Businesses naturally focus on return on investment (ROI), which is a key performance measure used to evaluate the efficiency of an investment or to compare the efficiency of a number of different investments. ROI measures the amount of return on an investment relative to the investment’s cost.
However, this singular focus on ROI can be short-sighted and ultimately detrimental.
Delivering a new product or feature that improves ROI might not be as advantageous as delivering a new feature that improves the rate of growth of ROI for future deliveries. Making this trade-off intelligently can make the difference between linear and exponential growth.
Experience has shown that, over time, new products and features move from being positive growth drivers to becoming minimal requirements. As Professor Noriaki Kano put it, “delighters” which initially excite customers eventually become basic expectations.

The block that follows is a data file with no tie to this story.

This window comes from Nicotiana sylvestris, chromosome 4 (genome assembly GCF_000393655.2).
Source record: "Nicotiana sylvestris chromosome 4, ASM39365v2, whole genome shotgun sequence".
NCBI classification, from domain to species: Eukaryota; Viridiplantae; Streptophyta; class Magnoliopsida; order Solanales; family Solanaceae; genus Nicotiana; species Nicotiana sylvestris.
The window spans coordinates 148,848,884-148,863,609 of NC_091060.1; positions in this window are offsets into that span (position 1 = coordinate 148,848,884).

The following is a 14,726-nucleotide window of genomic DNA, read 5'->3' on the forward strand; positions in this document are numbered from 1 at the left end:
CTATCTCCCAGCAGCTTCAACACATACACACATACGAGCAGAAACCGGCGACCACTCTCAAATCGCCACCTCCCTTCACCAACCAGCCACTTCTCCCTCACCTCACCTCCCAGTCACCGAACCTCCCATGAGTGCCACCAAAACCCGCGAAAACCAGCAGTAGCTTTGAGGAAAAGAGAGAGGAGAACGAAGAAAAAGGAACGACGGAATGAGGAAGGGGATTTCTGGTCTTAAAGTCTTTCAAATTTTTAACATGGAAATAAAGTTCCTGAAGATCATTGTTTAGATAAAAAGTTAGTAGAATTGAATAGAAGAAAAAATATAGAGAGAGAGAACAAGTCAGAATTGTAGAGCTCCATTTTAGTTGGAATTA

This means that new products or features (product enhancements) generally have initial positive growth which flattens off over time.
So how have companies like Apple grown so spectacularly over the years, apparently at odds with this observation? One of the keys is that they consistently release new products and features which enables them to “stack” growth to create exponential rates of return.
This video from Peter Merel (XSCALE Alliance CTO) contrasts Kodak with Apple, and Exo with Kano, to investigate the first principle of XSCALE and an essential product design strategy called “extropy”.
- Simple Design
- Continuous Optimization
- Autonomous Teams
- Triple Loop Learning
- Ecosystems Thinking